Saturday, January 17, 2009

The Big, Bad, "D" Word...

Last month I was having lunch with Linsey Corbin and a couple of her sponsors in San Diego. The issue of drugs and sport came up, and of course a long-winded conversation followed. Linsey is a big proponent or ramping up testing in triathlon and she remarked that she was pissed she wasn't tested in Kona. Upon hearing that the fifth-place finisher at the sport's biggest race didn't receive even a urine test, I was a little ticked too. Not because I have any suspicions about Linsey herself, but the principle of not testing triathlon's top dogs at triathlon's marquee event is troubling. It makes me think it'd be a little too easy to get away with.

Before I go any further, I'd like it to be known that I don't think drug use runs rampant among triathletes. Triathlon has a much different culture from drug-riddled sports (cycling, track, bodybuilding (not that it's a sport), baseball). It's about the lifestyle as much (or more) as it's about competition and I like to believe MOST triathletes believe in a healthy lifestyle.

Among those at the lunch was Glynn Turquand from XTERRA Wetsuits. He too was shocked to hear of the lack of testing on the Big Island, and decided to do a little research. For the top five women, here's what he found...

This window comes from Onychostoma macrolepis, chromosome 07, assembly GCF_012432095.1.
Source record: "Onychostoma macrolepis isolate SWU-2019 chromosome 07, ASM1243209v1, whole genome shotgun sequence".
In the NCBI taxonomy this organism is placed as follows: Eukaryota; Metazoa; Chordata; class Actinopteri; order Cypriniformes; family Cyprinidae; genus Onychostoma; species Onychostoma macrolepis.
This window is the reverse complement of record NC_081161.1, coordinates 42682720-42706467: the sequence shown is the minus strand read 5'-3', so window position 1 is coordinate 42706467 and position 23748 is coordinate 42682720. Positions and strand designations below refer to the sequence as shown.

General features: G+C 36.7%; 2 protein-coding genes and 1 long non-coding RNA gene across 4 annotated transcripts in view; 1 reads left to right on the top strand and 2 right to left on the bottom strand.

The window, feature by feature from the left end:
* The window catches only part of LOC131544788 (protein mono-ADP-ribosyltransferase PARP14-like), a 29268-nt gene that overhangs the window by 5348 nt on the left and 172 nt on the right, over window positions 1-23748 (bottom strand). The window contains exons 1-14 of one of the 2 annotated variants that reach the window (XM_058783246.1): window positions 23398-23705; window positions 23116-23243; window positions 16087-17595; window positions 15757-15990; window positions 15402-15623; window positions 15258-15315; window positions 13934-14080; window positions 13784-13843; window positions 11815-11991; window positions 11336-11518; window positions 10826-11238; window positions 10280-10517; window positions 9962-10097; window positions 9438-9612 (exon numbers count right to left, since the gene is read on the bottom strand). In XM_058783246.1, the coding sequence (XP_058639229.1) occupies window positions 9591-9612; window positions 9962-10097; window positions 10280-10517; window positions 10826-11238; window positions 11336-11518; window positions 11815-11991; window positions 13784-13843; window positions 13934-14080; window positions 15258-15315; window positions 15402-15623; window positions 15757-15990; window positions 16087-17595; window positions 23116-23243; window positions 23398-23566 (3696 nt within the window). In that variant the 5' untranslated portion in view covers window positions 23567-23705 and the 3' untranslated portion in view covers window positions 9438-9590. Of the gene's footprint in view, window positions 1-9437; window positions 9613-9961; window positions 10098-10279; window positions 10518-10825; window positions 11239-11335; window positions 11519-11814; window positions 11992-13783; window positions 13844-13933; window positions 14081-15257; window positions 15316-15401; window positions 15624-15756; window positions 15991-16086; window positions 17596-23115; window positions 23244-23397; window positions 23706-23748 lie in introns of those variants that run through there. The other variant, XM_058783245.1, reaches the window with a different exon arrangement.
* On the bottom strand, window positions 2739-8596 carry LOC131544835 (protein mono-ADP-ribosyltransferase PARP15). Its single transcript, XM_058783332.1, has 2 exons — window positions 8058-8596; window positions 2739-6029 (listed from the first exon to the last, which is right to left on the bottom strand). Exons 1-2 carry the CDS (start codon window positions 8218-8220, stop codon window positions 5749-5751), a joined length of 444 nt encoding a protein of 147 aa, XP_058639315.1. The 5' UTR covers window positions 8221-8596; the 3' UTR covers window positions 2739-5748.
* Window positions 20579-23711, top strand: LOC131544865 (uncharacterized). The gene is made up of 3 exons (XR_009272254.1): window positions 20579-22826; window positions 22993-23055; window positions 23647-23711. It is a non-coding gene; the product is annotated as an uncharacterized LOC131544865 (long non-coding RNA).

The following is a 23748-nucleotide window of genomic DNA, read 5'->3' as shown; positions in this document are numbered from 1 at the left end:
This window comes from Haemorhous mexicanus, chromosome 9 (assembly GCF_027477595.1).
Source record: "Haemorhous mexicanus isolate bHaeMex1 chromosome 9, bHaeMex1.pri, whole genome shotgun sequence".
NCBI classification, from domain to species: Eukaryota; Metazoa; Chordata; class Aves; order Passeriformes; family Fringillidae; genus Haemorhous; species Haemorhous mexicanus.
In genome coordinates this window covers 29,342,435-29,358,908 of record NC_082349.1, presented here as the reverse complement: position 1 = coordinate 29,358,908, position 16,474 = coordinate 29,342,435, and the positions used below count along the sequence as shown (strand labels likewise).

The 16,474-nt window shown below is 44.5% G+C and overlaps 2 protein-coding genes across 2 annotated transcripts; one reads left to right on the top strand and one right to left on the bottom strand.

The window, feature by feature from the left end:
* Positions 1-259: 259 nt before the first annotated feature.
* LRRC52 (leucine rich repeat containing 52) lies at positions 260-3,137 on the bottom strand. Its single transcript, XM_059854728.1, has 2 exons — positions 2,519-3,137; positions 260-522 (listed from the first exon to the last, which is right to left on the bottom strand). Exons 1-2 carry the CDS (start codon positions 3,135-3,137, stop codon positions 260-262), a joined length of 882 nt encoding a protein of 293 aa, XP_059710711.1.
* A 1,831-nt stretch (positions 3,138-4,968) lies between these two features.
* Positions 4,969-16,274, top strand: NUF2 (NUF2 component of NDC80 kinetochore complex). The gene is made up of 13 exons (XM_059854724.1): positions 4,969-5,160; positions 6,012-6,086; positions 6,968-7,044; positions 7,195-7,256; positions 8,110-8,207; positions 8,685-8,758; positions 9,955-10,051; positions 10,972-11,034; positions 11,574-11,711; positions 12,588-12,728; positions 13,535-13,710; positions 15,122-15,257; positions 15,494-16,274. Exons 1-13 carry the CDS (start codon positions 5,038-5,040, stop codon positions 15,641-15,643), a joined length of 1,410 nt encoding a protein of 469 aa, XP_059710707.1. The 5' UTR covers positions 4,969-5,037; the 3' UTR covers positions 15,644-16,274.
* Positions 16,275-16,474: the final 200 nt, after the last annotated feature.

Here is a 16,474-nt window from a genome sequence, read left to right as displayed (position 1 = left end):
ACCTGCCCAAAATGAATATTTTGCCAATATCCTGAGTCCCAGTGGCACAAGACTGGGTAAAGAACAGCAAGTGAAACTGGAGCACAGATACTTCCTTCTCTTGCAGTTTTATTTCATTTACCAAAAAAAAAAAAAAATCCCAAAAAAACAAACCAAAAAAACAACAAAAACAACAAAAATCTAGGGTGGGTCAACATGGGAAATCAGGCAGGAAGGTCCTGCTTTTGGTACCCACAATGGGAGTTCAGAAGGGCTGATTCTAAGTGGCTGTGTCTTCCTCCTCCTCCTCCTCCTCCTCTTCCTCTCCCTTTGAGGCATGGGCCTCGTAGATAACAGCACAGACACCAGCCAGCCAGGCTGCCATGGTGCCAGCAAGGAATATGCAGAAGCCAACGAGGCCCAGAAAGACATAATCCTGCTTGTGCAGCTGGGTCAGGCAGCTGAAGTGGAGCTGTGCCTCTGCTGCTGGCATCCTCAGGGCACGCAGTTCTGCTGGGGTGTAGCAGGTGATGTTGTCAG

1. Chrissie Wellington: Blood and urine test
2. Yvonne Van Vlerken: Urine only
3. Sandra Wallenhorst: Urine only (according to what she told another athlete)
4. Erika Csomor: We don't know yet
5. Linsey Corbin: No tests

Now, drug testing (especially blog tests) are extremely expensive, and until they become cheaper, we'll likely never see the amount of testing needed to ensure the sport is as clean as can be. However, this news has intrigued me, so I'm looking into learn a bit more. Look for more to come on this blog, on and in our mag.

If you've got any triathlon drug testing info you're eager to share, feel free to shoot me an e-mail (

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